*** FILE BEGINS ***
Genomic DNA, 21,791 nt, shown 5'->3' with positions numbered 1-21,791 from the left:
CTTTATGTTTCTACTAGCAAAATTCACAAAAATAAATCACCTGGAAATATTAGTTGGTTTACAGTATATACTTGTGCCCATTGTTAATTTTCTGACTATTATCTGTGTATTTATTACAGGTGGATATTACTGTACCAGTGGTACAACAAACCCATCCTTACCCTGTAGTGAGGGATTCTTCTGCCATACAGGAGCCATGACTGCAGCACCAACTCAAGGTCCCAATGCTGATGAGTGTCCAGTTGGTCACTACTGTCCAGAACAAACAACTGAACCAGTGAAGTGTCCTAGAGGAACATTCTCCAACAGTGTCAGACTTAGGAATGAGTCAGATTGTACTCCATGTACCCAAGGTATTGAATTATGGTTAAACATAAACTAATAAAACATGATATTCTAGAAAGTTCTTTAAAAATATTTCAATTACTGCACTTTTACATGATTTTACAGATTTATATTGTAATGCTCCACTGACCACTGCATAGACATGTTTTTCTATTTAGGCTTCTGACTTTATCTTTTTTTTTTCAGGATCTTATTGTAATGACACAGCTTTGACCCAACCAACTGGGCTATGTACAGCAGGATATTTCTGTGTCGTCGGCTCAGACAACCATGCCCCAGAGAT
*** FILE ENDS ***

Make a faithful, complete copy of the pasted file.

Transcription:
Genomic DNA, 21,791 nt, shown 5'->3' with positions numbered 1-21,791 from the left:
CTTTATGTTTCTACTAGCAAAATTCACAAAAATAAATCACCTGGAAATATTAGTTGGTTTACAGTATATACTTGTGCCCATTGTTAATTTTCTGACTATTATCTGTGTATTTATTACAGGTGGATATTACTGTACCAGTGGTACAACAAACCCATCCTTACCCTGTAGTGAGGGATTCTTCTGCCATACAGGAGCCATGACTGCAGCACCAACTCAAGGTCCCAATGCTGATGAGTGTCCAGTTGGTCACTACTGTCCAGAACAAACAACTGAACCAGTGAAGTGTCCTAGAGGAACATTCTCCAACAGTGTCAGACTTAGGAATGAGTCAGATTGTACTCCATGTACCCAAGGTATTGAATTATGGTTAAACATAAACTAATAAAACATGATATTCTAGAAAGTTCTTTAAAAATATTTCAATTACTGCACTTTTACATGATTTTACAGATTTATATTGTAATGCTCCACTGACCACTGCATAGACATGTTTTTCTATTTAGGCTTCTGACTTTATCTTTTTTTTTTCAGGATCTTATTGTAATGACACAGCTTTGACCCAACCAACTGGGCTATGTACAGCAGGATATTTCTGTGTCGTCGGCTCAGACAACCATGCCCCAGAGAT